The international development secretary’s comments mark a change in stance from the previous “no deal is better than a bad deal” line, taken by Theresa May since early 2017.
The comments from Dr Fox, who has been seen as a leading Brexiteer, come as the prime minister appeared to have at least temporarily stemmed the flow of resignations from her front bench that began on Thursday.
Claims that there were also now enough letters from Tory MPs calling for Ms May to resign were also being called into question on Friday, with a vote of no confidence looking unlikely until next week.
In a message apparently aimed at rebel MPs, Dr Fox said: “I hope that we all take a rational and reasonable view of this. We are not elected to do what we want, we are elected to do what’s in the national interest.
“Ultimately I hope that across parliament we recognise that a deal is better than no deal. Businesses do require certainty, confidence as they go forward for their planning.
“And there are those round the world who are waiting to get certainty also to begin to discuss trade agreements with the United Kingdom. It is in our national interest.”
Catherine Stihler, Labour MEP and Best for Britain champion, said the comments served to underline why there is need for new referendum on Brexit.
She went on: “This is a rebuke to the hardline Brexiteers who want to push Britain over the cliff-edge. It demonstrates the extent of the civil war engulfing the Tory Party.
“A no-deal scenario would undoubtedly be more calamitous than a deal approved by EU member states, costing hundreds of thousands of jobs. But there is no such thing as a good Brexit deal. The only way to protect jobs and grow our economy is as part of the EU.”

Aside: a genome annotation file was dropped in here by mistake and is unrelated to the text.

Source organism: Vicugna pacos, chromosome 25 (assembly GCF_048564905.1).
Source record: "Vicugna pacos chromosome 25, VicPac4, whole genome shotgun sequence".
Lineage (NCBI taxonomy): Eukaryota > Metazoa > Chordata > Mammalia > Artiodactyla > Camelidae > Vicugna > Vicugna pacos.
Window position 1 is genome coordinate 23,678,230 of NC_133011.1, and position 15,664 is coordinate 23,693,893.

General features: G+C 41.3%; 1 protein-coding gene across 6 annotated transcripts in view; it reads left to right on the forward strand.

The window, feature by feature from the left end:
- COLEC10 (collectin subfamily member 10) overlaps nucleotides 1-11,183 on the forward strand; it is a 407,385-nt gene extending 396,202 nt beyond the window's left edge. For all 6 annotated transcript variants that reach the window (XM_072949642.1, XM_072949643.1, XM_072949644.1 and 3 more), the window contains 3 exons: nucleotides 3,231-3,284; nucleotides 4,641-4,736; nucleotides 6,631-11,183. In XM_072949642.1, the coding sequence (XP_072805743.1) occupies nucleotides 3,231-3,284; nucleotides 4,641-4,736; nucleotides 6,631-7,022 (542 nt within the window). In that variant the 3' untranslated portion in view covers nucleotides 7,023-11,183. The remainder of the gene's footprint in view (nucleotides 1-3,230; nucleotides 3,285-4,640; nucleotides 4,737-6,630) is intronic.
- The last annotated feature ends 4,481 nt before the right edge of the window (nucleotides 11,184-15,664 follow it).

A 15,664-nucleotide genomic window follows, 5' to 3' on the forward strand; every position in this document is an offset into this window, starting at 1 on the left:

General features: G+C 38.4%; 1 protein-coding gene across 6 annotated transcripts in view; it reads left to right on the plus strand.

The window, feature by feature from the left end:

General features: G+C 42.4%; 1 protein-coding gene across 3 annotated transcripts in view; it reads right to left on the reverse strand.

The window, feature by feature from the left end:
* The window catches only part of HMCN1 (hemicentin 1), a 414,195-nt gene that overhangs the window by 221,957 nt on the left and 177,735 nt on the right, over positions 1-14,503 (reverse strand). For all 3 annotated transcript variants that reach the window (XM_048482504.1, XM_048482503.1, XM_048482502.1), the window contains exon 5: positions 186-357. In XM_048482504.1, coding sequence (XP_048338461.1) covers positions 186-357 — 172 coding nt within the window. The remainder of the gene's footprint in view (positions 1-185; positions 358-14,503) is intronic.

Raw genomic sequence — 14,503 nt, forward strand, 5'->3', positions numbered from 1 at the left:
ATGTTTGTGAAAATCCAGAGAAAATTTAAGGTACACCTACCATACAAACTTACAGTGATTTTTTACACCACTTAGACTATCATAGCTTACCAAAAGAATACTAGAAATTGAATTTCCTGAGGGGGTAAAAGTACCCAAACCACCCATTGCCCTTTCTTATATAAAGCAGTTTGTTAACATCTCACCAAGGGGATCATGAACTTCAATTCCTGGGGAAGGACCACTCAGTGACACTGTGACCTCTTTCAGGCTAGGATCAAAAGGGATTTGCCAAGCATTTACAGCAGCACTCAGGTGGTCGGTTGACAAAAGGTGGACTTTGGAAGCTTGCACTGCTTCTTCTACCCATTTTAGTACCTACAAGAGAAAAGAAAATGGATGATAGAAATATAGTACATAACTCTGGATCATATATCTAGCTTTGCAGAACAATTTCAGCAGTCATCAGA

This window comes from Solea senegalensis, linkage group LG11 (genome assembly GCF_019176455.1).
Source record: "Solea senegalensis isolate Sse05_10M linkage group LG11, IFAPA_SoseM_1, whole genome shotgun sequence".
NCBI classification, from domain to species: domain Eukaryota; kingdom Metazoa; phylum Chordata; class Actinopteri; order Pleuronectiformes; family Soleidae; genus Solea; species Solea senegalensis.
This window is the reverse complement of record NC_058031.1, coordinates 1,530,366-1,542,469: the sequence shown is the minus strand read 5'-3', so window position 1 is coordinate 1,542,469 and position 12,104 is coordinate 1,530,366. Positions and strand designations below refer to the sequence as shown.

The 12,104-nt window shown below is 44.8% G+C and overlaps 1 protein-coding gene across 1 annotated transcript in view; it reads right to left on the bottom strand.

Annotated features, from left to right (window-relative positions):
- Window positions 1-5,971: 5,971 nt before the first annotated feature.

Ms May’s defacto deputy David Lidington also hit the airwaves to tel Tories plotting against her they should instead rally behind the Prime Minister in the “national interest”.
Cabinet Office minister praised Ms May’s resilience in carrying out the “absolutely back-breaking job” of delivering a Brexit deal for the United Kingdom.
Earlier in the day it emerged that environment secretary Michael Gove was now not likely to quit, amid speculation that he would follow Dominic Raab and Esther McVey in resigning over the draft Brexit plan.
Former Brexit minister Steve Baker – a leading member of the European Research Group which is at the forefront of attempts to now depose Ms May – said he believed they were close to getting the 48 letters of no confidence needed to trigger a vote on her future.
“People have been ringing me and they are telling me that they are putting letters in. I have spoken to colleagues as well and I think we are probably not far off. I think it is probably imminent,” he told BBC2’s Politics Live.
He acknowledged he had sent a WhatsApp message to colleagues earlier saying that his count was over 48, with around a dozen probables, but admitted the number was probably inaccurate.
He said that only Sir Graham Brady, chairman of the 1922 Committee, knew the true figure.
Mr Baker added: “My number will be inaccurate because people will withdraw letters, they will tell me they have put letters in when they haven’t, they will take them out and not tell you they have taken them out.”